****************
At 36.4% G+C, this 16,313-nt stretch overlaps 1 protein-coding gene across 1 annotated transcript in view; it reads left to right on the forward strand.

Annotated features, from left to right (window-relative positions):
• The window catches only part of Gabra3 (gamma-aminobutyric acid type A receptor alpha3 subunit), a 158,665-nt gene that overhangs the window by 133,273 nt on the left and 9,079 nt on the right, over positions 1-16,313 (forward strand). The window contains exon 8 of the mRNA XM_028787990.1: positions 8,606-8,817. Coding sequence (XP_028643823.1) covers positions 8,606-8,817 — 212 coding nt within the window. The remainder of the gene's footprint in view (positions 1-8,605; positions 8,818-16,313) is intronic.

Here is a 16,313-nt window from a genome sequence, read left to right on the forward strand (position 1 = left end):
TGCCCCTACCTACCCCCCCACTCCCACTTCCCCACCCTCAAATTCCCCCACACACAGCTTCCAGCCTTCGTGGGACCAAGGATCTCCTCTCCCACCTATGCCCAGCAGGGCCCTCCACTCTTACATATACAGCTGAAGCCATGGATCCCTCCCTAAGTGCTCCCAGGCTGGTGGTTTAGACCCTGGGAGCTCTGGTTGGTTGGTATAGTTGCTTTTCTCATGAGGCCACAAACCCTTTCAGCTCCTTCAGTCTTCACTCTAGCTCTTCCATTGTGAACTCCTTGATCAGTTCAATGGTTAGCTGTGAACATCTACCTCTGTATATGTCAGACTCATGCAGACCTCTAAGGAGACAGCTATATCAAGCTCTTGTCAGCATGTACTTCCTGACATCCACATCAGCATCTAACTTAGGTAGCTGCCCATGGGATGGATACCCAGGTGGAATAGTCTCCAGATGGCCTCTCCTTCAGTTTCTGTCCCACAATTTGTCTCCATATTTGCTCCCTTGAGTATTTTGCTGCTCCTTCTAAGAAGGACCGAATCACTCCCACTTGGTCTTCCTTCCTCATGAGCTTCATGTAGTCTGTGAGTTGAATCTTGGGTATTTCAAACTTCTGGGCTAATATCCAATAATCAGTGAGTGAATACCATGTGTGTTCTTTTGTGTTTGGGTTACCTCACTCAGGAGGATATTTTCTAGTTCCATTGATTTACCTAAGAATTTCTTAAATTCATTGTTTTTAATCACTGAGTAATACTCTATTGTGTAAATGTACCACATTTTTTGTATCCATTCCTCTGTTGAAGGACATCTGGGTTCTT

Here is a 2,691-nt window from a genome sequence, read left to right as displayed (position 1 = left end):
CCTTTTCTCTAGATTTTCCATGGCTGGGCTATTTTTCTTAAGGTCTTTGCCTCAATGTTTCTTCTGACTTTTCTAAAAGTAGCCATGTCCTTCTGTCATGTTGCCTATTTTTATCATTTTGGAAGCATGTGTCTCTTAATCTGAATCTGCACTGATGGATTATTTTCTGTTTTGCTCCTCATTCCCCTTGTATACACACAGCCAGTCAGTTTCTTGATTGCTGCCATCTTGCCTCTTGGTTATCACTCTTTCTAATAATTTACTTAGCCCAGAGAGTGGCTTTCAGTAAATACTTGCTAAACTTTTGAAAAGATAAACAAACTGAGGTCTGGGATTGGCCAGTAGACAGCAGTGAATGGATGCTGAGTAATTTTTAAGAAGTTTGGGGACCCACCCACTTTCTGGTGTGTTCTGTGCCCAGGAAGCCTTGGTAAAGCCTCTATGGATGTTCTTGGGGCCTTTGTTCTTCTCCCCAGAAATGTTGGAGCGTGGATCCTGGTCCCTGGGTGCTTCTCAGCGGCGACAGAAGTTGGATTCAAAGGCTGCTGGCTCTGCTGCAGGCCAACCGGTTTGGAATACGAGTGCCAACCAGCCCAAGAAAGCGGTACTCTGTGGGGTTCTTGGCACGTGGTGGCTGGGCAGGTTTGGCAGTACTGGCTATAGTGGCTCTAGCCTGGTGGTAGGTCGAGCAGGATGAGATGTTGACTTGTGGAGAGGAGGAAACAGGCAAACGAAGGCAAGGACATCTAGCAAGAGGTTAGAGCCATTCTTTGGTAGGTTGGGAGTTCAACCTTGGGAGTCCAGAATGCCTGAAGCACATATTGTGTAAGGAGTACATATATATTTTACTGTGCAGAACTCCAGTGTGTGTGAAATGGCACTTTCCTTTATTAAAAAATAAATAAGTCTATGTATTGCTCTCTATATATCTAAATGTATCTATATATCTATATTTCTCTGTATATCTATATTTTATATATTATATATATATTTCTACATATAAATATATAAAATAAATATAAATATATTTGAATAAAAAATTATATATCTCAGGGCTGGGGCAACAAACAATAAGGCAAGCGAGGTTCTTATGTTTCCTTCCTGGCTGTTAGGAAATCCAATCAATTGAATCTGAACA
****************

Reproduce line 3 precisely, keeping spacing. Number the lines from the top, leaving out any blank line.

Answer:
• The window catches only part of Gabra3 (gamma-aminobutyric acid type A receptor alpha3 subunit), a 158,665-nt gene that overhangs the window by 133,273 nt on the left and 9,079 nt on the right, over positions 1-16,313 (forward strand). The window contains exon 8 of the mRNA XM_028787990.1: positions 8,606-8,817. Coding sequence (XP_028643823.1) covers positions 8,606-8,817 — 212 coding nt within the window. The remainder of the gene's footprint in view (positions 1-8,605; positions 8,818-16,313) is intronic.